Used 2008 Pontiac Grand Prix GXP

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2008 Pontiac Grand Prix
List price range
2008 Pontiac Grand Prix

Pros

  • Strong V8, easy-to-use controls, big trunk, comfortable ride, solid handling and ride balance.

Cons

  • Excessive torque steer on GXP model, no more supercharged V6, numb steering, below-average build and materials quality, tight backseat, noisy base V6, limited in-cabin storage.
Pontiac Grand Prix years
2008

Used 2008 Pontiac Grand Prix GXP for Sale

Pontiac Grand Prix 2008 4dr Sedan (3.8L 6cyl 4A)
0
Used 2008
Pontiac Grand Prix
Base
Ramsey GMC
78.3 mi away
ListNot Listed
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Edmunds' Expert Review

With the elimination of the GT trim level, we would avoid the 2008 Pontiac Grand Prix. The competition and Pontiac's own new G8 are more refined and better all-around performers.

vehicle overview

A lame duck is an aging or otherwise impaired water fowl that has trouble keeping up with the flock and is an easy target for predators. It's also a politician who's biding his time in office until his elected successor takes over. As far as metaphors go, the 2008 Pontiac Grand Prix nails both lame duck criteria, as an aging midsize sedan out of step with its formidable competition that's about to be replaced by an all-new model. While the two vehicles will overlap for at least one year, the new Australian-made Pontiac G8 is for all intents and purposes the Grand Prix's eventual replacement. For now though, the Grand Prix limps on with even less feathers on its wings for 2008.

The supercharged 260-horsepower V6 that used to reside in the Grand Prix GT is no longer available, leaving the underpowered 200-hp V6 and torque-steer-happy 303-hp V8 as the only choices. It's like Goldilocks discovering that Baby Bear's "just right" chair is out for refinishing. Against midsize family sedans like the Toyota Camry and Honda Accord, the base model falls short in refinement, build quality and interior space. Against V8-powered sedans like the rear-drive Dodge Charger and Pontiac's own G8, the Grand Prix GXP also fails to keep up with the flock.

We suspect that Pontiac dealers will be keen to deal on the Grand Prix. As such, it might make for a decent choice for someone just wanting an inexpensive daily commuter with enough sportiness to entertain on weekends. But given its many shortcomings, however, it's probably evident that the Grand Prix isn't at the top of our "must buy" list. We suggest checking out its many competitors or its spiritual replacement, the G8.

Trim levels & features

The 2008 Pontiac Grand Prix is a four-door sedan available in two trim levels: base and GXP. The base model comes with 16-inch alloy wheels, full power accessories, keyless entry, cruise control, OnStar and a CD player. The GXP features a sport-tuned suspension, 18-inch alloy wheels with performance tires, an upgraded stereo system, heated front seats, leather upholstery, dual-zone automatic climate control and a head-up display. Most of these features are options on the base model, while both trim levels are available with a Sun and Sound package that adds a sunroof and a nine-speaker Monsoon stereo with in-dash six-disc CD player. Other individual options include a navigation system and satellite radio.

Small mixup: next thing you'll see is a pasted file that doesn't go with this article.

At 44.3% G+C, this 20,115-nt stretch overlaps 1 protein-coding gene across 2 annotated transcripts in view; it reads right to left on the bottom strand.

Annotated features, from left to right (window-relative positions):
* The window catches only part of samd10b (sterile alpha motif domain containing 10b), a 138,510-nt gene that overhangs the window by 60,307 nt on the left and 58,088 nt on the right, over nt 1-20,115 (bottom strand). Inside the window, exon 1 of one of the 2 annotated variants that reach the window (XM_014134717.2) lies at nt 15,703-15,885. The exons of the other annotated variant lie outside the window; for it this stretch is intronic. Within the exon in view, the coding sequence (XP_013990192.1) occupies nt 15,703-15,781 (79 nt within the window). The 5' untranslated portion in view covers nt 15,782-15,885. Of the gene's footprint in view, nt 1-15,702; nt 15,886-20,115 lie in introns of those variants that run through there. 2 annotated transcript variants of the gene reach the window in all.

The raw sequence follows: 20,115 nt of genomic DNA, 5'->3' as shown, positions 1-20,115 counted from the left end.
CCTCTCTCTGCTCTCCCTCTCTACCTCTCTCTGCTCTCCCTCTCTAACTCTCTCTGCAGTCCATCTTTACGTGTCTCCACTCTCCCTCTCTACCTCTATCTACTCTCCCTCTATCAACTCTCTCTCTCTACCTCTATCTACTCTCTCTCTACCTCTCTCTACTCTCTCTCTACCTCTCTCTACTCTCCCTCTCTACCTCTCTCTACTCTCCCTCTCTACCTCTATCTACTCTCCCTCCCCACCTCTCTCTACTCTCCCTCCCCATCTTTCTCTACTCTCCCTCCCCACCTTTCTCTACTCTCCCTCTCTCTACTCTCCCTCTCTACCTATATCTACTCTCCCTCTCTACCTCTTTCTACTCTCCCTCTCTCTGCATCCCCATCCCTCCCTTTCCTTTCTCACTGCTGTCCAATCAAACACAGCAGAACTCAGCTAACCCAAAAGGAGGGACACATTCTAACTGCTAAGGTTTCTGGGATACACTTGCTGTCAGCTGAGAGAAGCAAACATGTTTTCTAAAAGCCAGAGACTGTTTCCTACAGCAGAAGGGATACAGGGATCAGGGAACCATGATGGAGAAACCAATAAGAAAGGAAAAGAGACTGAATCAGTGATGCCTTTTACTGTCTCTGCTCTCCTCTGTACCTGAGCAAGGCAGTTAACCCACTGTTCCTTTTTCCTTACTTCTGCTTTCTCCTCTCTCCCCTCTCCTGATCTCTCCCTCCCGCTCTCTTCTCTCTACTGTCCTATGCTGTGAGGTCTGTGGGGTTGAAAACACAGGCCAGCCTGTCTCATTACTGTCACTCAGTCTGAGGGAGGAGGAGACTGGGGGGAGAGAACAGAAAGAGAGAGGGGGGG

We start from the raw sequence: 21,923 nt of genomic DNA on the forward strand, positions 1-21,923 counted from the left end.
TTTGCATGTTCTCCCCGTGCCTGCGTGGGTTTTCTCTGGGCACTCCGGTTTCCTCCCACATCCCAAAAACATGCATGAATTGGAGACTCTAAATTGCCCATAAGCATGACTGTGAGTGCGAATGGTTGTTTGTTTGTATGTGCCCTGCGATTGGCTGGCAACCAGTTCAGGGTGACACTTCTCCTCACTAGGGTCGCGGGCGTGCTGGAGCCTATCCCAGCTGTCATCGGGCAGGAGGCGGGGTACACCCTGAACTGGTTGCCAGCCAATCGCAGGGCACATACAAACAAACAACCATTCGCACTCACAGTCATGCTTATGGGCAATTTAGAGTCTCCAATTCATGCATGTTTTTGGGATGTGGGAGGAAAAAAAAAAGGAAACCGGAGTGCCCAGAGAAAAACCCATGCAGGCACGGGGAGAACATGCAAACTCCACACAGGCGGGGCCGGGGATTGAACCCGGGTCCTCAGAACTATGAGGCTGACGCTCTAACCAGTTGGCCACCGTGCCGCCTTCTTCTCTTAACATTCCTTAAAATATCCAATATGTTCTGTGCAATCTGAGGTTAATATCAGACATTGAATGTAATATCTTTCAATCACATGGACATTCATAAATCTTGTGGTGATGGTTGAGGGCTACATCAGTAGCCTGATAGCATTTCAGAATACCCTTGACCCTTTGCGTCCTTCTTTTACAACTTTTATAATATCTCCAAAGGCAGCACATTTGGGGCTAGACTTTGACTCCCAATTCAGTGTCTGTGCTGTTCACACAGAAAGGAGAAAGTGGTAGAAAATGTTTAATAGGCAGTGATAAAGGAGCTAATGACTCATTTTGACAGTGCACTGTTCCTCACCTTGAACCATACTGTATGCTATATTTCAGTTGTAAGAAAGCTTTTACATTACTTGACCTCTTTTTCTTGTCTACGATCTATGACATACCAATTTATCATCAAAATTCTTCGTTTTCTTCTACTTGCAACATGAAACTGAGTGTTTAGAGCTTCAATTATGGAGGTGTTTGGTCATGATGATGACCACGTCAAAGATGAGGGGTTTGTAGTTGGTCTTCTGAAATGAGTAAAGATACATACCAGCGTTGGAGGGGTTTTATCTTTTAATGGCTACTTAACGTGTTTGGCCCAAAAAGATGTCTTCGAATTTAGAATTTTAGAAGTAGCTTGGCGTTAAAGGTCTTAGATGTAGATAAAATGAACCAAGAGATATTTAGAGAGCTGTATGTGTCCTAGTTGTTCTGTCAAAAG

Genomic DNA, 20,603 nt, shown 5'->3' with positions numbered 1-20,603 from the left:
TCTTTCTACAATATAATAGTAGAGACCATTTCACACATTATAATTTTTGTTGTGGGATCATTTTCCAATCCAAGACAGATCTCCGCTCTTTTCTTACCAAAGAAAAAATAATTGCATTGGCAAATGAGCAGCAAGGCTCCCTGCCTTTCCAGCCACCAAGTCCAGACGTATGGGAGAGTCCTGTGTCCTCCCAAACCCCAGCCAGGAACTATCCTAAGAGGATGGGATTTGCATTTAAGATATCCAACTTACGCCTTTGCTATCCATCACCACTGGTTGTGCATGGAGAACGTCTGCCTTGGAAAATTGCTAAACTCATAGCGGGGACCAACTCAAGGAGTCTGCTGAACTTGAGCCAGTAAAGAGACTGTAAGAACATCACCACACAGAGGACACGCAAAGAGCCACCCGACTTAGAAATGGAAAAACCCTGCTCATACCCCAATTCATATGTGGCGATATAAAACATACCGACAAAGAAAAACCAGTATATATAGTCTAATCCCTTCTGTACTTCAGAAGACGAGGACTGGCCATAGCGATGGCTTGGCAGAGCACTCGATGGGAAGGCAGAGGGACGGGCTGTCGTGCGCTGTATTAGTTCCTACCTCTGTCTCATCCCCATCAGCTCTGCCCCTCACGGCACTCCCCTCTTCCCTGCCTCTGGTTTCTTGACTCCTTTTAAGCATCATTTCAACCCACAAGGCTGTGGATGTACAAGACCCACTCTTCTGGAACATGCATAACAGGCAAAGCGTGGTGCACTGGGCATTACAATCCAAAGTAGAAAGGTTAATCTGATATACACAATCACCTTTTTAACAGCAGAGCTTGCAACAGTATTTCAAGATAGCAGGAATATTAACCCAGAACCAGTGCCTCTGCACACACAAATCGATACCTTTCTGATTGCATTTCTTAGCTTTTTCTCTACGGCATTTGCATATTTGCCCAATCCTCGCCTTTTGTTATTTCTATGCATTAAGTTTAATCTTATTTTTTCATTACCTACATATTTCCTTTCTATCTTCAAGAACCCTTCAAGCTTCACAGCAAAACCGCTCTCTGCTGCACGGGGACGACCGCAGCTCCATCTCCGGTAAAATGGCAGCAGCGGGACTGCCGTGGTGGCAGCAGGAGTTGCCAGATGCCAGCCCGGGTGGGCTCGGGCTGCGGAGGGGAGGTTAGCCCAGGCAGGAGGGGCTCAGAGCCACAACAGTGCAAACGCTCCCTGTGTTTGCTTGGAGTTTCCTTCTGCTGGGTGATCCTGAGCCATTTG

2008 Highlights

The GT model and its supercharged V6 are no longer available. There are no other significant changes to the Grand Prix for 2008.

Performance & mpg

There are now only two engines available on the Grand Prix. The base model features a 3.8-liter V6 that produces 200 horsepower and 230 pound-feet of torque. Revised EPA ratings for 2008 indicate it gets 18 mpg city and 28 highway. The Grand Prix GXP represents a huge upgrade, with a 5.3-liter V8 that pumps out 303 hp and 323 lb-ft of torque. Both models are front-drive and come with a four-speed automatic, with the GXP featuring a manual-shift mode. Pontiac claims the GXP will run from zero to 60 mph in 5.9 seconds, but in our testing we measured 6.7 seconds.

Safety

Antilock brakes and traction control are optional on the base model and come standard on the GXP. A tire-pressure monitor is standard on both trims. The GXP also has a stability control system. Full-length side curtain airbags are optional on both models. In NHTSA crash testing, the 2008 Pontiac Grand Prix earned five stars (out of five) for its protection of the driver in head-on collisions. The front passenger position earned a four-star rating. In NHTSA's side-impact tests, the Grand Prix scored three out of five stars (for front and rear occupants), but the car tested did not have the side curtain airbags. In IIHS frontal offset testing, the Grand Prix earned a "Good" rating, the highest out of four, while that agency's side-impact testing (with side curtain airbags) resulted in a "Marginal" rating, the second lowest.

Driving

On twistier thoroughfares, the 2008 Pontiac Grand Prix feels larger than most of its competitors, which is perhaps not much of a surprise when you consider that it's almost 10 inches longer than the Toyota Camry. In its favor, though, the Grand Prix is still fairly tight and tossable for a front-wheel-drive car. The base V6 is noisier than those in more refined competitors and fuel economy is less than average. The GXP is also not very composed, as the heavy V8 in its nose blunts the ability of the car to turn in crisply and make quick transitions. It's also rather thirsty and is prone to torque steer (the tendency of a powerful front-driver to pull to one side under hard acceleration). We used to recommend the supercharged V6 model, but alas, it is no longer available.